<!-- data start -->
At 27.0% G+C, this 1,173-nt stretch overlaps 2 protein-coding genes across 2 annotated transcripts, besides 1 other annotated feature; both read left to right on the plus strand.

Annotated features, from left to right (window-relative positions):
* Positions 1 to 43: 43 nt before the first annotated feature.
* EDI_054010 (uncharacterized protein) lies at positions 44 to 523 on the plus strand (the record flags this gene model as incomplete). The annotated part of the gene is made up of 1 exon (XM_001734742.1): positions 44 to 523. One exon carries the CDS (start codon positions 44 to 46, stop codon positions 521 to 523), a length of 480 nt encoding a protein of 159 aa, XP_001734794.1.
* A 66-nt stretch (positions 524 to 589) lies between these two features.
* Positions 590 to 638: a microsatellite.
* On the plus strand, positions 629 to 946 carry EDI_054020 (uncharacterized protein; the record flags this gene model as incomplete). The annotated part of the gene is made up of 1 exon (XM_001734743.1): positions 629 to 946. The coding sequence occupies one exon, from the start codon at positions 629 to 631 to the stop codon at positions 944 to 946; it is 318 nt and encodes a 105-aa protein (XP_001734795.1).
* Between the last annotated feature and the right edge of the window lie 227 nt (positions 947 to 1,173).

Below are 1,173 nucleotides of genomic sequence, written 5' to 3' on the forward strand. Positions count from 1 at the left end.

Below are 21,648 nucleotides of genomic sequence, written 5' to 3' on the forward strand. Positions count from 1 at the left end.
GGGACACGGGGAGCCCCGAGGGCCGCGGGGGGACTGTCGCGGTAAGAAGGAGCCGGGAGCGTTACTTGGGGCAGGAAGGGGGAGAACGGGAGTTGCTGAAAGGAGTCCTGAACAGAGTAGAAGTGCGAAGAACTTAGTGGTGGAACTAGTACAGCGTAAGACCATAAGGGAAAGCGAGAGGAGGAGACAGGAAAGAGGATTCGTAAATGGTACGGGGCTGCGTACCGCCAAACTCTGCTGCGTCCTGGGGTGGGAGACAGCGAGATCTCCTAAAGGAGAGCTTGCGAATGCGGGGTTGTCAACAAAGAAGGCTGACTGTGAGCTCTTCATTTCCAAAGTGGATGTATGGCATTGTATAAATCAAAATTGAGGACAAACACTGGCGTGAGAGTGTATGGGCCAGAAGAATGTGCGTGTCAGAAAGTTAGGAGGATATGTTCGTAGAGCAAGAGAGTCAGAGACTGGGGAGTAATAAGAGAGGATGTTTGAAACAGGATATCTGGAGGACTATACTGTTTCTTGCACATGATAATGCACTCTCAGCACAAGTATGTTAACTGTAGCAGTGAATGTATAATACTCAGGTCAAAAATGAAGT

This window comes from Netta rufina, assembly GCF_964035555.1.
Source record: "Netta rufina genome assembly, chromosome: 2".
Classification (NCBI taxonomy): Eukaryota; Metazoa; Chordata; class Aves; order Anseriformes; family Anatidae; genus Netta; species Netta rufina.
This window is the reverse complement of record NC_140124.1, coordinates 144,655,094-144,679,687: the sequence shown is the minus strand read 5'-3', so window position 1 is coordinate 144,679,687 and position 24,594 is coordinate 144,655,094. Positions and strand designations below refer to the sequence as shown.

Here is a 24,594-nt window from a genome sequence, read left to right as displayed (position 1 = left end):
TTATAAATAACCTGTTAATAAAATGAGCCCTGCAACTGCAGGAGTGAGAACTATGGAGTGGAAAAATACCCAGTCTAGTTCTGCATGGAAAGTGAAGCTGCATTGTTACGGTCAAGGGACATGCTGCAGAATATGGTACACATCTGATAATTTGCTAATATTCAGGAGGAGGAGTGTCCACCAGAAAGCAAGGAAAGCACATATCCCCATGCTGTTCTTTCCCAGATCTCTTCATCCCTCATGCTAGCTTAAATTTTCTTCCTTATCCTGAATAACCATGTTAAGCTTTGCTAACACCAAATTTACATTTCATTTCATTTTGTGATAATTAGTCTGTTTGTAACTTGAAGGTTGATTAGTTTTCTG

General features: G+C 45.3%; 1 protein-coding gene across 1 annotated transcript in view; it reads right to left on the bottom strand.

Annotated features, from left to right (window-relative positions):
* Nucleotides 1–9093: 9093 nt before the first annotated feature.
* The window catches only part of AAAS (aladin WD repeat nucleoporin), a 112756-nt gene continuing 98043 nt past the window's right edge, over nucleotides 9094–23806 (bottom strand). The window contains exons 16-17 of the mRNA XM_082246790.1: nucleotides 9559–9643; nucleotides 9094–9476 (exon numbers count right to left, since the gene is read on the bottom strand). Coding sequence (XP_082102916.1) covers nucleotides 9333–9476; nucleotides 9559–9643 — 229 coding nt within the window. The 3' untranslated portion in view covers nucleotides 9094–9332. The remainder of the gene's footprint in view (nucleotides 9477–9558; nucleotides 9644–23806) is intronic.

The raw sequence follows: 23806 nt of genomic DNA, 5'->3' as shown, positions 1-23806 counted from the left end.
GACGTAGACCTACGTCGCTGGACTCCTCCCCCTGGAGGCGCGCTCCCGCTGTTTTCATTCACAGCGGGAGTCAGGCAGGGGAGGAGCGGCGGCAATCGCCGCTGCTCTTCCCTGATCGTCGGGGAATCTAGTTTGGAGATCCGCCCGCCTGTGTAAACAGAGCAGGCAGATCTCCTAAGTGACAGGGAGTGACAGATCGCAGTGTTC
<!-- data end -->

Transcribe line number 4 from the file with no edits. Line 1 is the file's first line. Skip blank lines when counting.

* EDI_054010 (uncharacterized protein) lies at positions 44 to 523 on the plus strand (the record flags this gene model as incomplete). The annotated part of the gene is made up of 1 exon (XM_001734742.1): positions 44 to 523. One exon carries the CDS (start codon positions 44 to 46, stop codon positions 521 to 523), a length of 480 nt encoding a protein of 159 aa, XP_001734794.1.